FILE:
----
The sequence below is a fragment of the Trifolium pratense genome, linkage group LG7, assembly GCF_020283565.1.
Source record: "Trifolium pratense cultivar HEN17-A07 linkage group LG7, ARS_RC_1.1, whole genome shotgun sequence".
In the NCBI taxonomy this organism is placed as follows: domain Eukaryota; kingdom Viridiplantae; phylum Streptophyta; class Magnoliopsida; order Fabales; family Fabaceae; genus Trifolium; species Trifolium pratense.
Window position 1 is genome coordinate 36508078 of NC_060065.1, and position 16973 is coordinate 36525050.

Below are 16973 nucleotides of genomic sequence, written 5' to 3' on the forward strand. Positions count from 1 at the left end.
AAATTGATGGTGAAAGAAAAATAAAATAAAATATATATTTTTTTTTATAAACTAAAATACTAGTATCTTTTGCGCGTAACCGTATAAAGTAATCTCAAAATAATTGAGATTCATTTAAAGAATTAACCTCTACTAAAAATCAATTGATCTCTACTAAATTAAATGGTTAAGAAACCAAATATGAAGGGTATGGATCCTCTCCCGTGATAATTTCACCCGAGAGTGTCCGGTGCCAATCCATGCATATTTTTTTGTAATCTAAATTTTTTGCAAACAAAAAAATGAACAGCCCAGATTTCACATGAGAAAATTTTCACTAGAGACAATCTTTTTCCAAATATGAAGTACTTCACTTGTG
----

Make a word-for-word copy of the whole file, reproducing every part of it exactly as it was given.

The sequence below is a fragment of the Trifolium pratense genome, linkage group LG7, assembly GCF_020283565.1.
Source record: "Trifolium pratense cultivar HEN17-A07 linkage group LG7, ARS_RC_1.1, whole genome shotgun sequence".
In the NCBI taxonomy this organism is placed as follows: domain Eukaryota; kingdom Viridiplantae; phylum Streptophyta; class Magnoliopsida; order Fabales; family Fabaceae; genus Trifolium; species Trifolium pratense.
Window position 1 is genome coordinate 36508078 of NC_060065.1, and position 16973 is coordinate 36525050.

Below are 16973 nucleotides of genomic sequence, written 5' to 3' on the forward strand. Positions count from 1 at the left end.
AAATTGATGGTGAAAGAAAAATAAAATAAAATATATATTTTTTTTTATAAACTAAAATACTAGTATCTTTTGCGCGTAACCGTATAAAGTAATCTCAAAATAATTGAGATTCATTTAAAGAATTAACCTCTACTAAAAATCAATTGATCTCTACTAAATTAAATGGTTAAGAAACCAAATATGAAGGGTATGGATCCTCTCCCGTGATAATTTCACCCGAGAGTGTCCGGTGCCAATCCATGCATATTTTTTTGTAATCTAAATTTTTTGCAAACAAAAAAATGAACAGCCCAGATTTCACATGAGAAAATTTTCACTAGAGACAATCTTTTTCCAAATATGAAGTACTTCACTTGTG